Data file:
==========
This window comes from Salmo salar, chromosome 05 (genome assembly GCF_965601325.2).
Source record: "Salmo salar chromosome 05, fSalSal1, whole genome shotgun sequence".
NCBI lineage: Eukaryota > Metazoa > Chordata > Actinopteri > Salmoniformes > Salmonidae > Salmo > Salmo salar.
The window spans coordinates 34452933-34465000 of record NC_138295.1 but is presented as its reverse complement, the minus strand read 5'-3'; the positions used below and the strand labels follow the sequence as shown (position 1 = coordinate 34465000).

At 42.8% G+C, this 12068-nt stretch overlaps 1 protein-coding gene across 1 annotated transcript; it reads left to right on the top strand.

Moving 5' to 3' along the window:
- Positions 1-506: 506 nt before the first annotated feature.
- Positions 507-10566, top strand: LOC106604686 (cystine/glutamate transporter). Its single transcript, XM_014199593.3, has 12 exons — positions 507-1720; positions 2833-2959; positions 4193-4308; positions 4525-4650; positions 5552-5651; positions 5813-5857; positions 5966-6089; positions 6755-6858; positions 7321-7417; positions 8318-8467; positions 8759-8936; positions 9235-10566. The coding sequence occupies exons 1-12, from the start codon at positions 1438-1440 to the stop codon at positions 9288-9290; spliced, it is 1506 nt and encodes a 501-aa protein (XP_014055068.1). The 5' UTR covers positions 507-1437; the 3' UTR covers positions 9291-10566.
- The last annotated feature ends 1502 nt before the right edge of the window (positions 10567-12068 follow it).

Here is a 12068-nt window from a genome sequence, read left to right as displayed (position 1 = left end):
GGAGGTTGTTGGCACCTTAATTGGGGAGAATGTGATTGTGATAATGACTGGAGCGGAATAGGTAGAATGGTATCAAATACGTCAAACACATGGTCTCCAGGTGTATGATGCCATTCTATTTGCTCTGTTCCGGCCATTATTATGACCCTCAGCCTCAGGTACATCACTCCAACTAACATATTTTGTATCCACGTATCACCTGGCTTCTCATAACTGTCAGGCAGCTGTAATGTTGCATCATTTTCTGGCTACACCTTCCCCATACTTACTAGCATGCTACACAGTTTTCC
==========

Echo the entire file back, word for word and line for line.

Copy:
This window comes from Salmo salar, chromosome 05 (genome assembly GCF_965601325.2).
Source record: "Salmo salar chromosome 05, fSalSal1, whole genome shotgun sequence".
NCBI lineage: Eukaryota > Metazoa > Chordata > Actinopteri > Salmoniformes > Salmonidae > Salmo > Salmo salar.
The window spans coordinates 34452933-34465000 of record NC_138295.1 but is presented as its reverse complement, the minus strand read 5'-3'; the positions used below and the strand labels follow the sequence as shown (position 1 = coordinate 34465000).

At 42.8% G+C, this 12068-nt stretch overlaps 1 protein-coding gene across 1 annotated transcript; it reads left to right on the top strand.

Moving 5' to 3' along the window:
- Positions 1-506: 506 nt before the first annotated feature.
- Positions 507-10566, top strand: LOC106604686 (cystine/glutamate transporter). Its single transcript, XM_014199593.3, has 12 exons — positions 507-1720; positions 2833-2959; positions 4193-4308; positions 4525-4650; positions 5552-5651; positions 5813-5857; positions 5966-6089; positions 6755-6858; positions 7321-7417; positions 8318-8467; positions 8759-8936; positions 9235-10566. The coding sequence occupies exons 1-12, from the start codon at positions 1438-1440 to the stop codon at positions 9288-9290; spliced, it is 1506 nt and encodes a 501-aa protein (XP_014055068.1). The 5' UTR covers positions 507-1437; the 3' UTR covers positions 9291-10566.
- The last annotated feature ends 1502 nt before the right edge of the window (positions 10567-12068 follow it).

Here is a 12068-nt window from a genome sequence, read left to right as displayed (position 1 = left end):
GGAGGTTGTTGGCACCTTAATTGGGGAGAATGTGATTGTGATAATGACTGGAGCGGAATAGGTAGAATGGTATCAAATACGTCAAACACATGGTCTCCAGGTGTATGATGCCATTCTATTTGCTCTGTTCCGGCCATTATTATGACCCTCAGCCTCAGGTACATCACTCCAACTAACATATTTTGTATCCACGTATCACCTGGCTTCTCATAACTGTCAGGCAGCTGTAATGTTGCATCATTTTCTGGCTACACCTTCCCCATACTTACTAGCATGCTACACAGTTTTCC